Benefits of Gardens for Better Health

What is a Garden for Better Health?

Gardens for Better Health is a competition category added to Cultivation Street in 2019. This category aims to reward community or school gardens that have a positive mental and or physical impact on the health of their local community.

Not only is the impact on the community or school members directly involved in the garden considered, but also the wider community. The services the gardens supply, and the measures they go to to improve the mental and physical well-being of those around them, are so important.

The measures that these go to could be anything from focusing on particular underrepresented groups, such as blind, deaf, or neurodivergent, to holding regular activities to benefit the mental well-being of the community.

What are the benefits to mental wellbeing?

Firstly, gardening can provide an invaluable distraction from life's stresses. Focussing on bringing something to life, nurturing it, and maintaining the garden is a positive alternative to other more negative activities.

Also, by making gardening one of your hobbies could offer a productive and safe activity away from potential antisocial behaviours.

Discussing gardening for better health

Plus, socialising within these groups can be a great outlet, especially for those who don't have many other socialising options in their lives, which can counter problems such as loneliness and depression. It can be a great activity for those living with anxiety too, and can help to build confidence.

Another way that participating in a community garden can be good for your mental health, is by getting you outside. Particularly for those living in flats, apartments, and very built-up areas, green space outdoors can be a luxury. Providing these outdoor spaces, no matter how small can offer some precious relief from urban spaces.

Finally, gardening is also known to be a great exercise to help people living with conditions such as dementia and Alzheimers. Gardening is often used as a form of therapy for people with these conditions, and it can greatly help their attention span, memory, focus, and general happiness.

What are the benefits to physical wellbeing?

Getting physical exercise can be quite difficult to prioritise in our busy modern lives. But by gardening, you can get two for the price of one. Not only is it a hobby that thousands enjoy every day, but it also keeps you moving and physically fitter. Plus, many gardens, including past winners of Gardens for Better Health, have made efforts to enable accessibility within these gardens. This allows wheelchair users, deaf, blind, neurodivergent and more people to enjoy the physical benefits of gardening too.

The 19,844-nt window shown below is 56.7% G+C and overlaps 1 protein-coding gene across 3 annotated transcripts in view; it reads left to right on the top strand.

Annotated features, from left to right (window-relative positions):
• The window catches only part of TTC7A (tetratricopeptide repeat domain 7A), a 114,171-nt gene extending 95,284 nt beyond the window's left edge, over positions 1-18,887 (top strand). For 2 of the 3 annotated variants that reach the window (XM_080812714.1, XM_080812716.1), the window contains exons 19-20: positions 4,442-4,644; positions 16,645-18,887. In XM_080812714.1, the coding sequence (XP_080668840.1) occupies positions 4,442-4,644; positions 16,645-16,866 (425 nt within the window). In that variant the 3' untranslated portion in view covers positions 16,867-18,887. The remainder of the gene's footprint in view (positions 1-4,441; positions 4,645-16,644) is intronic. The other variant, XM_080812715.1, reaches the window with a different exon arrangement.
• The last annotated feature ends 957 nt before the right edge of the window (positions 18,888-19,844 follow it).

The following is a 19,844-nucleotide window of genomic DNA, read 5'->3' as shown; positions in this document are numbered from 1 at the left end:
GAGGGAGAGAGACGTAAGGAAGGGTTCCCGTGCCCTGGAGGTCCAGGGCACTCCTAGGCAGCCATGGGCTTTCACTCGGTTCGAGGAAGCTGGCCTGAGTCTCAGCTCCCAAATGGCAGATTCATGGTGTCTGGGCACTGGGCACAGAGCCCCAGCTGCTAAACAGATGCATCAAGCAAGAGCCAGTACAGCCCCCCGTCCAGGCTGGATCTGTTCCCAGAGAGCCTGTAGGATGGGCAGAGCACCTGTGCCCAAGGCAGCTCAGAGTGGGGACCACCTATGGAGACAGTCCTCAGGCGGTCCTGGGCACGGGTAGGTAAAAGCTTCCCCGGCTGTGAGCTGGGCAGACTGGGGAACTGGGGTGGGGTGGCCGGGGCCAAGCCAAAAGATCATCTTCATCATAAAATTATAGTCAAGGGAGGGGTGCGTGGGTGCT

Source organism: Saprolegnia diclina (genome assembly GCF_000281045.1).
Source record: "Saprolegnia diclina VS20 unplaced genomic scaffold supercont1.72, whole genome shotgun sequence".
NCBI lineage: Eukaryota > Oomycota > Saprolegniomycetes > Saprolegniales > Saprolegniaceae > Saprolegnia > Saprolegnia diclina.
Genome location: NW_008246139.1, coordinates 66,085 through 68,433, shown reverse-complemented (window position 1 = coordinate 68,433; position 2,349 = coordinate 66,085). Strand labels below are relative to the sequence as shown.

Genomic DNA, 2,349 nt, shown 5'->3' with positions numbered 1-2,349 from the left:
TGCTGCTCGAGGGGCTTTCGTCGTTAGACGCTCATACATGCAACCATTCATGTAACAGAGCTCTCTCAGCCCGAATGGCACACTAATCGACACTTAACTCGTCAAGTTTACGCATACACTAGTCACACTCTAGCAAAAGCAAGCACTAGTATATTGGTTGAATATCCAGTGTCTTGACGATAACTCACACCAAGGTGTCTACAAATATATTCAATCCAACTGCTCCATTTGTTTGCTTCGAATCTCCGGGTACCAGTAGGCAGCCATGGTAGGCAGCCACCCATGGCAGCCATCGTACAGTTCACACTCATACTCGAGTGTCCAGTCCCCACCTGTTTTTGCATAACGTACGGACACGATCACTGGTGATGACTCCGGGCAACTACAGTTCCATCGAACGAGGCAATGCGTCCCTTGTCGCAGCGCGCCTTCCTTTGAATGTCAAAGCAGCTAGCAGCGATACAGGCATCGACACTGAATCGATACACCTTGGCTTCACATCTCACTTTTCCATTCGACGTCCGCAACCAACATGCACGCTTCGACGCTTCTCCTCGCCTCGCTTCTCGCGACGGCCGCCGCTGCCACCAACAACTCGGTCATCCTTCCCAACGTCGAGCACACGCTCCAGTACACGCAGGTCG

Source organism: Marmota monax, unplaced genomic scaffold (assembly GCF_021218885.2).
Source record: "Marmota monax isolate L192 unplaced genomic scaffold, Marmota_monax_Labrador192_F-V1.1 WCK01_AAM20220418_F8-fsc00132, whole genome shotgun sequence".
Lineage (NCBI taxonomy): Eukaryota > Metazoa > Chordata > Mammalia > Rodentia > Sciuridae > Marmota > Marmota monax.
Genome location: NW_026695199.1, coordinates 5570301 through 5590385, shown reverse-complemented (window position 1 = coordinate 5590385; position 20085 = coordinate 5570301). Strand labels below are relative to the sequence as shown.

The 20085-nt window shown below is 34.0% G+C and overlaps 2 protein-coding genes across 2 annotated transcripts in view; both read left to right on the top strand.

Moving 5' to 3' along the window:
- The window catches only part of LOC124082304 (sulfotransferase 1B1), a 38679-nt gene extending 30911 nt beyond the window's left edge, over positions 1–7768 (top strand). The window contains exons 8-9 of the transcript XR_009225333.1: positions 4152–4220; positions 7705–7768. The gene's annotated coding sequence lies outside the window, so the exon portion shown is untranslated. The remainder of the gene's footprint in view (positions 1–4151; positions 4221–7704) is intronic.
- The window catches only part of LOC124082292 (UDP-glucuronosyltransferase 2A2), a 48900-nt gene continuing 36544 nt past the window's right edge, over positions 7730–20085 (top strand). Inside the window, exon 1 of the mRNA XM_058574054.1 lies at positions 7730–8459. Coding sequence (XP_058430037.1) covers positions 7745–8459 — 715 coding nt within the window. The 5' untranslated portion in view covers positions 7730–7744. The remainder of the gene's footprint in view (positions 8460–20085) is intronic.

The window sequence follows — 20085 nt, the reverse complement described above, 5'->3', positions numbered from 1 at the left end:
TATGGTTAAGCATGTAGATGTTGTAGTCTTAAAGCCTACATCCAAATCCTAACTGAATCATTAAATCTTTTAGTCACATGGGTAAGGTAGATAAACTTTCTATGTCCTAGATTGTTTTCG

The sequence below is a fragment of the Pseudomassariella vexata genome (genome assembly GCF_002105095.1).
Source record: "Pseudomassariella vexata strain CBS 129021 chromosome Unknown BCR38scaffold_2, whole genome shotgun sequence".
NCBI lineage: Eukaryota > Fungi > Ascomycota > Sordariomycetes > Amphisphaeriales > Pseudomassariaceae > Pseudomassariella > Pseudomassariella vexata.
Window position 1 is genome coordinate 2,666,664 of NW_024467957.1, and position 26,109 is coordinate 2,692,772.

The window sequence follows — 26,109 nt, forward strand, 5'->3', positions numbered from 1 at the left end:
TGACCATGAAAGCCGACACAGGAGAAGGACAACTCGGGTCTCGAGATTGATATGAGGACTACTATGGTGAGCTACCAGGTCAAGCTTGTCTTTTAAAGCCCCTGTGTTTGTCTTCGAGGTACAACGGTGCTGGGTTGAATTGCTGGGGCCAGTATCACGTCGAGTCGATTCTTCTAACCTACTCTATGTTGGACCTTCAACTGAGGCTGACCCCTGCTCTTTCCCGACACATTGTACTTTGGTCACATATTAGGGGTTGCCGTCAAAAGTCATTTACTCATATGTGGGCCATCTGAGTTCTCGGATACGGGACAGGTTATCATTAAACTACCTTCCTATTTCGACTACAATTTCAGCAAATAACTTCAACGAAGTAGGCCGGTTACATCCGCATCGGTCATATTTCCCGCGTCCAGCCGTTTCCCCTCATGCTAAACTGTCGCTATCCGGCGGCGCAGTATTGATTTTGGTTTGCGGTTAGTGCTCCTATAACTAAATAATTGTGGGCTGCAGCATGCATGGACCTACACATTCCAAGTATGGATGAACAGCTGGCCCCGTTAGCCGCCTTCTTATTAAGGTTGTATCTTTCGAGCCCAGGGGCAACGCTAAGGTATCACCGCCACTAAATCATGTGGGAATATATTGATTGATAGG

One of the less obvious physical benefits is the fresh air you access in a community or school garden. Particularly in urban environments, there are a lot of unnatural fumes and air pollution building up. By accessing a green space like a community garden, you can relieve yourself of some of these pollutants regularly for a couple of hours. This is particularly good for people with conditions such as asthma.

The regular walking and constant moving around required to maintain a community or school garden is a great boost to your stamina. Working on a gardening task for several hours can be meditative, allowing you to completely forget how hard you're working. Over time, you will be able to see how much longer you can work without exhausting yourself. Just be sure to take regular drinks and rest breaks.

Next, is the improvement to physical strength. Several gardening jobs require some considerable elbow grease, such as digging, raking, lifting and more. By regularly carrying out these jobs, you will gradually see an improvement in your physical fitness, and these jobs will slowly become easier.

Several gardening tasks will help your physical flexibility. When bending to sow, plant, and prune, you will improve your physical flexibility. Some community gardening clubs also include exercise classes such as yoga as part of their community efforts, which will also benefit your flexibility.

Finally, fine motor skills can be greatly benefited by some of the smaller and more intimate gardening tasks. This is great for children, or people who have experienced brain injuries, physical conditions such as Parkinson's or Strokes, and more. Gardening can do the world of good to help hone and improve these skills immensely

Working hard in a garden for better health

If you think your school or community garden displays great 'Gardens for Better Health' traits, you can opt in to this competition when you apply. See the link below: